Understanding US Rock Climbing Grading Systems
Learning to understand and interpret the systems used to grade the difficulty of a rock climb is important to success within the sport. It allows you to gauge how well you will do on a climb before roping up, which helps you avoid bail outs and the loss of gear. Besides alerting you to moves that may be too difficult, the grading system also relays information on how protected the climb will be and how long it may take. Furthermore, it can get you on climbs you may otherwise have ignored by alerting you to ones that are particularly quality or classic.
The basics of climbing grading systems are easy to learn, however the way each grade feels when you are actually climbing depends on the type of rock, style of climbing, area, and even when the route was established. Because of this, the grades should not be thought of as unquestionable truth, but rather as guidelines that tell you which climbs you will have the most fun on.
The Yosemite Decimal System
The Yosemite Decimal System breaks down the type of terrain one can travel across into 5 classifications:
- Class 1 – You are walking across flat ground.
- Class 2 – You are now hiking. The terrain can be steep and hands are sometimes necessary to scramble safely.
- Class 3 – The exposure is moderate, and if you slip you may fall a short distance. Hands are used but a rope is not necessary.
- Class 4 – The exposure is severe, and a fall will result is catastrophic injury of death. The use of a rope is recommended.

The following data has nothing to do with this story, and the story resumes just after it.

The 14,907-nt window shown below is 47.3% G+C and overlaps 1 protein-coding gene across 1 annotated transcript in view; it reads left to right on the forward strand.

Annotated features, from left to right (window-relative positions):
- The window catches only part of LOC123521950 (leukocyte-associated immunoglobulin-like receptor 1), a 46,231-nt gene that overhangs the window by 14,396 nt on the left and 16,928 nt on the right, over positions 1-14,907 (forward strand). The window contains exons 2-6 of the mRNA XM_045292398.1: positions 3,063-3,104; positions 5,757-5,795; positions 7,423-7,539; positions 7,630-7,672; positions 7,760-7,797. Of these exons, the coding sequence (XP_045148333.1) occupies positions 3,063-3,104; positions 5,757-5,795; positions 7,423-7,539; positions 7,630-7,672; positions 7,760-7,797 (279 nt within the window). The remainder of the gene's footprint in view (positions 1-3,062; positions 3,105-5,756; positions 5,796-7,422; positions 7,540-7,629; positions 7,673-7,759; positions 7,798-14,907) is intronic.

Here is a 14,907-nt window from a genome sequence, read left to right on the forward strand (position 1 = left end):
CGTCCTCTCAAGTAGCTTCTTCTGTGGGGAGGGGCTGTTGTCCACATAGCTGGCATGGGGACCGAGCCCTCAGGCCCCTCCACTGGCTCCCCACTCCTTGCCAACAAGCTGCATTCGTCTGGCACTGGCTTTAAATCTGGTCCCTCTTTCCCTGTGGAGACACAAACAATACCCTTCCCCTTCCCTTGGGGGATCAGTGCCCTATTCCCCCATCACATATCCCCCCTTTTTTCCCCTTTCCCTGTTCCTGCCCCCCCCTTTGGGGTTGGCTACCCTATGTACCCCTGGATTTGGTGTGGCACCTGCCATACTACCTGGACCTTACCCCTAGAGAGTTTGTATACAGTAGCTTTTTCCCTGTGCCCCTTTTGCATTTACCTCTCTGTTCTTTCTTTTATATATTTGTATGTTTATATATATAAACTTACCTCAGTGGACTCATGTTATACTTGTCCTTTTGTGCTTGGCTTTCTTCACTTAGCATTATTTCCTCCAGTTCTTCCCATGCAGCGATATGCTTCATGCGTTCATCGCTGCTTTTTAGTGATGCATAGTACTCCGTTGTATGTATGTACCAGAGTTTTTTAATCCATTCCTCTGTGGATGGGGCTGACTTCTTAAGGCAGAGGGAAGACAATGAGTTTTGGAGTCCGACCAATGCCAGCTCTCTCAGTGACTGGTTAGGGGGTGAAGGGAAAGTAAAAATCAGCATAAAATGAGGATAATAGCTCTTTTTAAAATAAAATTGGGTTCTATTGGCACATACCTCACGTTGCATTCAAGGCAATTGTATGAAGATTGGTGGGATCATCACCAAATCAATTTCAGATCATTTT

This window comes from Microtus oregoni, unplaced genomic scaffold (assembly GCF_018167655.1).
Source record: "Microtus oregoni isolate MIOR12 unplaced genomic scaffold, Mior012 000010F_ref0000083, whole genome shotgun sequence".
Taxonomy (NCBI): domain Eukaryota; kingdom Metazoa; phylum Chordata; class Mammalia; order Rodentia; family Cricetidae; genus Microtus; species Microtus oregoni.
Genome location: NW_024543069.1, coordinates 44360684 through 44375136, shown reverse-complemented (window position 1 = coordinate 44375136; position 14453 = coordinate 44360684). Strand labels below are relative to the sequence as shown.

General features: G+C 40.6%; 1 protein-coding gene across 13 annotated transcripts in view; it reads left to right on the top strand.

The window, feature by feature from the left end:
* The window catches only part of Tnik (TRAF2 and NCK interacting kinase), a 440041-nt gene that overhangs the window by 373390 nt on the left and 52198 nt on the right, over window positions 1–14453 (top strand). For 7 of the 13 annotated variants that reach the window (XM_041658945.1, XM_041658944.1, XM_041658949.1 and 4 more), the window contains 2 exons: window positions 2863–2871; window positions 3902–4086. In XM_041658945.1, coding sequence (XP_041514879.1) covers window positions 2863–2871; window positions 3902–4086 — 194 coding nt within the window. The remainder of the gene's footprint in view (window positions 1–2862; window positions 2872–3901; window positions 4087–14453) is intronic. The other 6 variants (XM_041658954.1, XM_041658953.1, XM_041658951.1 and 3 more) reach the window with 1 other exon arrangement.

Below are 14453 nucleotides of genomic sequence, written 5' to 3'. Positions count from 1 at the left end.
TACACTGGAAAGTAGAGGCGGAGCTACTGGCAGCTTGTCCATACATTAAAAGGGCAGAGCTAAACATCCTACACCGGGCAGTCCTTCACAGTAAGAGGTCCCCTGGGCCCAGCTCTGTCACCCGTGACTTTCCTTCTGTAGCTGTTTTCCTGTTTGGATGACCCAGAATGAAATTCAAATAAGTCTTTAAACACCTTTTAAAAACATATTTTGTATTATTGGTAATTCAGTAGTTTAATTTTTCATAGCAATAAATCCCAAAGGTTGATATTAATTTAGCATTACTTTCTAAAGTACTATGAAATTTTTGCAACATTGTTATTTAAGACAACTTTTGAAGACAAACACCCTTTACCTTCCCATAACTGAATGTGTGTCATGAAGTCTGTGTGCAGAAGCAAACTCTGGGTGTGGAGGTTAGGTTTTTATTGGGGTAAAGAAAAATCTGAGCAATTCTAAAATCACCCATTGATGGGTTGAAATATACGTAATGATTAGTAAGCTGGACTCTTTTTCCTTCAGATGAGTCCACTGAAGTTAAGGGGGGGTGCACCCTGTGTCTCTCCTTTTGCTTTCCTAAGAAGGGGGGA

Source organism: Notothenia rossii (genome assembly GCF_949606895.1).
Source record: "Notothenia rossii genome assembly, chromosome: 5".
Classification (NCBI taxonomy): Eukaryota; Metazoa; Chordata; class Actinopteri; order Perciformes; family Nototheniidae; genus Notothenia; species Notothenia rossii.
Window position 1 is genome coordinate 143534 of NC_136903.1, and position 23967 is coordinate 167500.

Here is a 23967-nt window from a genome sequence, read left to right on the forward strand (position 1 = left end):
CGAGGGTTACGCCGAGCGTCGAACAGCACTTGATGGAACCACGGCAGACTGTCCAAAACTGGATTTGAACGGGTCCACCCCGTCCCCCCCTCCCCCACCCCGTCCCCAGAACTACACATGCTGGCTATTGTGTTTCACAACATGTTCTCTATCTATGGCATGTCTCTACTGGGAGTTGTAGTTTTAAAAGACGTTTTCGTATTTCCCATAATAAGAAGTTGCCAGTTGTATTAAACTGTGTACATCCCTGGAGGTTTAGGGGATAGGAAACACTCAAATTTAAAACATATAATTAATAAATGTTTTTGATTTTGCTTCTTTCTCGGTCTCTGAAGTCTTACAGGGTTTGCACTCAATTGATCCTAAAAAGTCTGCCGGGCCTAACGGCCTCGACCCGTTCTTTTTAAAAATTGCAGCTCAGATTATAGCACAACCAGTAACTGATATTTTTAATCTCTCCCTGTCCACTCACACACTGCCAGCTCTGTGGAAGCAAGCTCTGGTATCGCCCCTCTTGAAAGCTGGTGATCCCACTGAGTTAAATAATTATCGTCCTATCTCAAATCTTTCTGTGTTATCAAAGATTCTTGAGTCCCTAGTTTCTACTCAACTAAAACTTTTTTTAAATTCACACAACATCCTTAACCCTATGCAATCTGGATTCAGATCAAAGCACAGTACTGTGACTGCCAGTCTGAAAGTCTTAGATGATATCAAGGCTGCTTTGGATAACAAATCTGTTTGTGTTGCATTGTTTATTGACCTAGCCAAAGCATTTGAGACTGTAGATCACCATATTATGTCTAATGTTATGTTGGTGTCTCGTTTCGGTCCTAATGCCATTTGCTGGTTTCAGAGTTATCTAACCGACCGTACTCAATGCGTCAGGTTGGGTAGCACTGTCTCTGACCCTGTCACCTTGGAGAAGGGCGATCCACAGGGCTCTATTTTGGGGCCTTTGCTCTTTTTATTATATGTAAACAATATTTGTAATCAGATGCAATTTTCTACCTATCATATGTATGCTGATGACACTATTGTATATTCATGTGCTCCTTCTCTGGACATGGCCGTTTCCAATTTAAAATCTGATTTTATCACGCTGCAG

- Class 5 – This is technical climbing. Hands and feet are used to move up vertical rock and a rope with a belay system is necessary to protect you from ground falls.
All roped free climbing falls within class 5. Climbs are then further broken down into subcategories that explain how hard the climb is. Most beginner climbers who are in good shape can do well on a 5.8 or 5.9 right away, however the grades go all the way down to 5.1, which is essentially like climbing a ladder.
Moderate to advanced climbers do well on 5.10s, 5.11s, and 5.12s, while the grades of 5.13 and higher are reserved for professionals. Most climbs 5.10 or above will also have an “a”, “b”, “c”, or “d’ attached to the difficulty score. The sequence of difficulty therefore becomes 5.10a, 5.10b, 5.10c, 5.10d, 5.11a, and so on.
The grade that a climb receives is based on the hardest move on that climb. This is important because a climb that feels like a 5.9 most of the way, then has a few 5.11 moves, will be categorized as a 5.11. This is done to stop climbers from getting on something that may look doable, but is actually too difficult for them.
The difficulty is of a climb is first decided by the person who puts up the first ascent, and then confirmed by other climbers as more people try it out. If a consensus cannot be reached, sometimes a climb will receive a “+” or a “-“ instead of a letter. This indicates that a climb is on the harder or easier end of a difficulty rating, but that it alludes clear classification. For example, a 5.10+ is equivalent to a 5.10c/d, a 5.10- is equivalent to a 5.10a/b, and a 5.10 is equivalent to a 5.10b/c.